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  • Gaz Vogan

Would this new Snowboard Halfpipe format work?

A snowboard halfpipe in copper mountain, edited in black and white

Snowboard halfpipe is dying. Competitor numbers are down, and audience figures are dwindling because fewer and fewer people are interested in the spin-to-win mentality. As a result, we’re seeing less and less full-size halfpipes built at resorts - and the staple snowboarding discipline of the Olympics appears to be on the way out.

We’ve seen a level of progression in the halfpipe this season that we haven’t seen since the start of the double-cork era. In Saas Fe this fall, several riders landed triple-corks and we saw a more creative progression on some ‘traditional’ pipe tricks, like Taylor Gold’s double michaelchuck 1260.

A change is needed to keep halfpipe alive. Dew Tour and the US Open brought in modified pipe, but it hasn’t had much immediate effect.

Is the audience getting lost and disengaged by the constant rotational element within a riders run? Does it just not appear interesting when everyone is spinning to win?

I propose the next thing to try should be a changing of the competition format.

Previous Snowboard Halfpipe Rules

In year’s gone by - there’s been different rules and restrictions that a rider must comply with in their run, the most prominent of all being the inclusion of a ‘straight air’. Riders were doing this straight air at the start of their run, and this lead to the evolution of the 20ft backside air that is a crowd (and community) favourite.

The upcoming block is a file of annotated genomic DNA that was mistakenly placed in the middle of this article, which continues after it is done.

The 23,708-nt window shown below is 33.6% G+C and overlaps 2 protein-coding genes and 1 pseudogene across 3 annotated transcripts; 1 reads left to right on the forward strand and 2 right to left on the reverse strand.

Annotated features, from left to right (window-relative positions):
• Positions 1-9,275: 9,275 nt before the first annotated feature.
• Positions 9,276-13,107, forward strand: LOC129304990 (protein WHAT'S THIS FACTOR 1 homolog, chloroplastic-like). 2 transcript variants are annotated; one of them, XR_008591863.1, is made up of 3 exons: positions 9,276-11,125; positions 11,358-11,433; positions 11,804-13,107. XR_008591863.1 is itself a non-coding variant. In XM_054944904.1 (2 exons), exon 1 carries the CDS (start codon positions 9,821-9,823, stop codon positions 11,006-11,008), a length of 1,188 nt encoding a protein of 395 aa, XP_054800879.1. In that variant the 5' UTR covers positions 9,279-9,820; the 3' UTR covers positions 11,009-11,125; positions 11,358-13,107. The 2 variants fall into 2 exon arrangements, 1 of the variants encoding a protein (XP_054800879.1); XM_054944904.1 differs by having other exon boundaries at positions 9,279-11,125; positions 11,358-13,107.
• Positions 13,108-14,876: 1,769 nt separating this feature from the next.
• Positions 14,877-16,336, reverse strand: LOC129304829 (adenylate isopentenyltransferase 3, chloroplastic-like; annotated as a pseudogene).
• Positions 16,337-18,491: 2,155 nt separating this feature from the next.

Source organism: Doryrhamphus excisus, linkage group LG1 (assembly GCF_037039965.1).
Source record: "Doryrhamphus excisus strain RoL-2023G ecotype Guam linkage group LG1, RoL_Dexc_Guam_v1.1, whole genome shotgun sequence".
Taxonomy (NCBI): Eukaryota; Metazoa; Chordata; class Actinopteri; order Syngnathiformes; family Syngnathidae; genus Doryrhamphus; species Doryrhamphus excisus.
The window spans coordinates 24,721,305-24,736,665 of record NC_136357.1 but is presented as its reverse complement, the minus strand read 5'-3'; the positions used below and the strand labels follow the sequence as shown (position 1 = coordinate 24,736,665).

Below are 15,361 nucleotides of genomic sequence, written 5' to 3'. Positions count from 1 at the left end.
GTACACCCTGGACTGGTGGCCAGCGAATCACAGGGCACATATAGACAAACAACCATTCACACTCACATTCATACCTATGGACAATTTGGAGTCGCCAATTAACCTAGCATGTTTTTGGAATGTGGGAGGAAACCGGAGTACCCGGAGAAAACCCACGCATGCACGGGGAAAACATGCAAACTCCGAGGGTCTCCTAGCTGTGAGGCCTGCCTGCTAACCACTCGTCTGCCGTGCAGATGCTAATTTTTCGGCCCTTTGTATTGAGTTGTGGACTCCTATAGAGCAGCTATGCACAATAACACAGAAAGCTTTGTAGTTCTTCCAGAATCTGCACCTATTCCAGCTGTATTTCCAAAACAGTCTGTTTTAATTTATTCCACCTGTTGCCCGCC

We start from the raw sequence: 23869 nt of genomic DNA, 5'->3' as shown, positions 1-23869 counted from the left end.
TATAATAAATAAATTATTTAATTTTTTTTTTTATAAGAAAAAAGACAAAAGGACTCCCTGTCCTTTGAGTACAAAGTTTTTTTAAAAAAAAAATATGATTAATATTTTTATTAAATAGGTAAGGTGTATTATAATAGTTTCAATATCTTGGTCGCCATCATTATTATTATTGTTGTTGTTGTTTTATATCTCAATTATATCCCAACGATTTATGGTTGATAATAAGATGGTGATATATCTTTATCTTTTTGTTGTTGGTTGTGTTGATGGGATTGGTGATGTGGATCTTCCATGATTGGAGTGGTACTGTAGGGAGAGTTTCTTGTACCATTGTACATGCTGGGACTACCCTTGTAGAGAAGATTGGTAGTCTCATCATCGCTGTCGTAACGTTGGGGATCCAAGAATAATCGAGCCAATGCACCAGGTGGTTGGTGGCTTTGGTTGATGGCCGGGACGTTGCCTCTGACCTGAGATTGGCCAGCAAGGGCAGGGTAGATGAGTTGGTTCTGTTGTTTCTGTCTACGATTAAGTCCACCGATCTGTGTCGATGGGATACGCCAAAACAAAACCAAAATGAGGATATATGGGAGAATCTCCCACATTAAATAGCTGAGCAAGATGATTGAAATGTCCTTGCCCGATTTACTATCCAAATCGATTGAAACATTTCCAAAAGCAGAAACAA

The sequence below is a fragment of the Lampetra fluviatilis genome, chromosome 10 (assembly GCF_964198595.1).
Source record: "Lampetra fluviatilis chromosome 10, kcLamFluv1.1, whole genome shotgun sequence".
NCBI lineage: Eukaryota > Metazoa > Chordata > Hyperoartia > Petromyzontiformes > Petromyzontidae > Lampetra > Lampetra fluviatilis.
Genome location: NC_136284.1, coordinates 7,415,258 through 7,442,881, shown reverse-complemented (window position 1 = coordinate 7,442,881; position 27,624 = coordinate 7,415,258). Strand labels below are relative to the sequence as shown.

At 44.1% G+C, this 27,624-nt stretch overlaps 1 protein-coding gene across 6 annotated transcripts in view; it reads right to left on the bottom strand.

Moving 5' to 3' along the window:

It’s no longer a rule, and honestly I can’t remember why. But we still see the boosting backside and frontside airs featured in competition runs. Whether it’s Andre Hoeflich starting with a switch backside air, Valentino Guseli’s record-breaking frontside air’s or Xuetong Cai’s backside air in the womens competition. The rider’s and the crowd still love to see it, and even though it’s just a straight air, it’s still incredibly different to do it that well and at a huge amplitude above the coping.

Trick Progression in Snowboard Halfpipe

We’ve seen riders take completely different routes from the spin-to-win angle, like Ben Ferguson, Taylor Gold, David Habluetzel and Pat Burgener - throwing creativity into their run with huge Mctwists and variations of staple-halfpipe tricks. The community, and the riders, appear to be much more engaged with these types of run than they are with the spin-to-win route.

Don’t get me wrong - the Japanese team’s ability to spin 12s or 14s in 3 or 4 different directions in a run is mind-blowing, and I love to see it - but does the audience? Everytime one of these run’s gets posted on social media, some gaper called Keith will spring up saying how he’d “Much rather see a big backside air”?

You can’t hate on progression - because it’s the essence of snowboarding. Every single snowboarder wants to progress - whether they’re hitting jumps for the first time, or landing triples in the pipe. Even if you don’t like that Ayumu Hirano is now throwing triples in his competition run, you can still respect it.